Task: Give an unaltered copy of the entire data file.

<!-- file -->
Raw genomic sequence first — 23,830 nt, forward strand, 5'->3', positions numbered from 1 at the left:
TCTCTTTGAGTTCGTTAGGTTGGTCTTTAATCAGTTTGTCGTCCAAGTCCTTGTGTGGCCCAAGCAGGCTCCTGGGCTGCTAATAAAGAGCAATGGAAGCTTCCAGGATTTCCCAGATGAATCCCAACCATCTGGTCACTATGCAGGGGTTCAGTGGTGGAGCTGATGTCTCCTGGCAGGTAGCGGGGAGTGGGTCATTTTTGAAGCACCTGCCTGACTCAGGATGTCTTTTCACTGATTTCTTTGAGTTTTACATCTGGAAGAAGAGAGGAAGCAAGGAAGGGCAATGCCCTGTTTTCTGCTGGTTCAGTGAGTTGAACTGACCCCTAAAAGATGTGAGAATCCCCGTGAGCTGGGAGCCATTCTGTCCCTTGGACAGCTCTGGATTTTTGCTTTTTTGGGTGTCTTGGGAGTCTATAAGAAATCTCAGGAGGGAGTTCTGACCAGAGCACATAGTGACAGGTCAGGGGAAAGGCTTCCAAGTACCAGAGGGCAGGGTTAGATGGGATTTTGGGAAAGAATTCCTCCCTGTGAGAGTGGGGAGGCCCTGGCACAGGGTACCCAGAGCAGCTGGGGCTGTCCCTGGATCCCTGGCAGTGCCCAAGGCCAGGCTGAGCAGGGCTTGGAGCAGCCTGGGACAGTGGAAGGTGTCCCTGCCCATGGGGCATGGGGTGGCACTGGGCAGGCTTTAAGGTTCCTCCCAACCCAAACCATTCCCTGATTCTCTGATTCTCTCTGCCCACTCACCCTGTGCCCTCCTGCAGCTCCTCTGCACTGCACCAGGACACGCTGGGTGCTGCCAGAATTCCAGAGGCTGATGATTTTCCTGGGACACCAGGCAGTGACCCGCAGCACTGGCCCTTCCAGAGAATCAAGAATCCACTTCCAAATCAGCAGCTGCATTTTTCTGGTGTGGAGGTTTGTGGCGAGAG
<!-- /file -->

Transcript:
Raw genomic sequence first — 23,830 nt, forward strand, 5'->3', positions numbered from 1 at the left:
TCTCTTTGAGTTCGTTAGGTTGGTCTTTAATCAGTTTGTCGTCCAAGTCCTTGTGTGGCCCAAGCAGGCTCCTGGGCTGCTAATAAAGAGCAATGGAAGCTTCCAGGATTTCCCAGATGAATCCCAACCATCTGGTCACTATGCAGGGGTTCAGTGGTGGAGCTGATGTCTCCTGGCAGGTAGCGGGGAGTGGGTCATTTTTGAAGCACCTGCCTGACTCAGGATGTCTTTTCACTGATTTCTTTGAGTTTTACATCTGGAAGAAGAGAGGAAGCAAGGAAGGGCAATGCCCTGTTTTCTGCTGGTTCAGTGAGTTGAACTGACCCCTAAAAGATGTGAGAATCCCCGTGAGCTGGGAGCCATTCTGTCCCTTGGACAGCTCTGGATTTTTGCTTTTTTGGGTGTCTTGGGAGTCTATAAGAAATCTCAGGAGGGAGTTCTGACCAGAGCACATAGTGACAGGTCAGGGGAAAGGCTTCCAAGTACCAGAGGGCAGGGTTAGATGGGATTTTGGGAAAGAATTCCTCCCTGTGAGAGTGGGGAGGCCCTGGCACAGGGTACCCAGAGCAGCTGGGGCTGTCCCTGGATCCCTGGCAGTGCCCAAGGCCAGGCTGAGCAGGGCTTGGAGCAGCCTGGGACAGTGGAAGGTGTCCCTGCCCATGGGGCATGGGGTGGCACTGGGCAGGCTTTAAGGTTCCTCCCAACCCAAACCATTCCCTGATTCTCTGATTCTCTCTGCCCACTCACCCTGTGCCCTCCTGCAGCTCCTCTGCACTGCACCAGGACACGCTGGGTGCTGCCAGAATTCCAGAGGCTGATGATTTTCCTGGGACACCAGGCAGTGACCCGCAGCACTGGCCCTTCCAGAGAATCAAGAATCCACTTCCAAATCAGCAGCTGCATTTTTCTGGTGTGGAGGTTTGTGGCGAGAG